The U.S. Court of Appeals for the Seventh Circuit granted a state prisoner’s petition for habeas corpus relief because the prisoner was denied his right to proceed pro se at trial, in violation of the U.S. Constitution and U.S. Supreme Court precedent.
The December 27, 2017 ruling was an unusual occurrence in the realm of federal habeas corpus litigation. It is extremely rare for any defendant to be granted habeas relief, and this is doubly so for a defendant who faced the death penalty at trial.
James Freeman was charged in Illinois state court with the kidnapping and murder of Robert Green. Following arraignment, the court appointed public defender Kevin Foster as his lawyer. Shortly after the State announced that it intended to seek the death penalty, Freeman orally requested to proceed pro se. The trial court granted Freeman’s request, and Foster withdrew. During pretrial proceedings, Freeman permitted the public defender to briefly represent him in order to avoid transfer to a jail far from the court. After successfully avoiding the transfer, Freeman filed a formal motion titled “Motion to Proceed Pro Se and for Standby Counsel.”
The trial court held a hearing on Freeman’s motion and denied his request to proceed pro se. The court determined that Freeman lacked the education and legal abilities to represent himself. The court noted that this was a final decision. Freeman objected, saying that he was “not going to trial with this attorney” and walked out of the courtroom before the close of the hearing.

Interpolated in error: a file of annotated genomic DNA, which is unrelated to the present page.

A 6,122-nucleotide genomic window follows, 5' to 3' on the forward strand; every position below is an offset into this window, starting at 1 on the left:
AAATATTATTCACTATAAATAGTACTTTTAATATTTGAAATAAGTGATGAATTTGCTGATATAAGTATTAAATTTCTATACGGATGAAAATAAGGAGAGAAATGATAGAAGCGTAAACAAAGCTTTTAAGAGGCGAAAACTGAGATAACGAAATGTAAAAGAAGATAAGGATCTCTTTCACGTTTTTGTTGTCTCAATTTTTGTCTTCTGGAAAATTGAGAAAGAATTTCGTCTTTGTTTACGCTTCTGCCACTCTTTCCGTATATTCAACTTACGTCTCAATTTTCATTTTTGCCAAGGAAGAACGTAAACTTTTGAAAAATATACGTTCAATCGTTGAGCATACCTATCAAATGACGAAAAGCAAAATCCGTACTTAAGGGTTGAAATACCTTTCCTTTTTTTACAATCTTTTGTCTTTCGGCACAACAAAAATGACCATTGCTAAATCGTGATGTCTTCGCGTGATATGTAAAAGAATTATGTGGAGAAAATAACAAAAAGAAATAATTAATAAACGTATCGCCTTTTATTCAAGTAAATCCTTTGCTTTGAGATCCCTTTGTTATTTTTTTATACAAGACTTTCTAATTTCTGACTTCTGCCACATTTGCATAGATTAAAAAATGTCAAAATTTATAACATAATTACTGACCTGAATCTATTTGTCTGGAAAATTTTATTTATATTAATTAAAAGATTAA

About a month later, a different public defender was appointed, trial commenced, and Freeman was convicted. He was sentenced to 60 years in prison. Freeman appealed the denial of his right to self-representation to the Illinois Appellate Court. The court denied his appeal on the grounds that he “did not unequivocally invoke his right to self-representation.” The Illinois Supreme Court denied review of the case.
Freeman then filed a pro se petition in federal court for a writ of habeas corpus under 28 U.S.C. § 2254, reasserting his claim that he was denied his Sixth Amendment right to self-representation. The federal district court denied his petition, ruling his claim was barred under 28 U.S.C. § 2254(d) because the Illinois Appellate Court ruled he did not unequivocally evoke his right to proceed pro se. Freeman appealed. In a concise but thorough opinion, the Seventh Circuit reversed the district court and granted Freeman habeas relief.
The Court noted at the outset that the Antiterrorism and Effective Death Penalty Act (“AEDPA”) allows a federal court to grant habeas relief only if the state court’s ruling “resulted in a decision that was contrary to, or involved an unreasonable application of, clearly established Federal law, as determined by the Supreme Court of the United States” or if the adjudications of a prisoner’s case “resulted in a decision that was based on an unreasonable determination of the facts in light of the evidence presented in the State court proceedings.” The appellate court noted that the standard for relief is “difficult to meet.”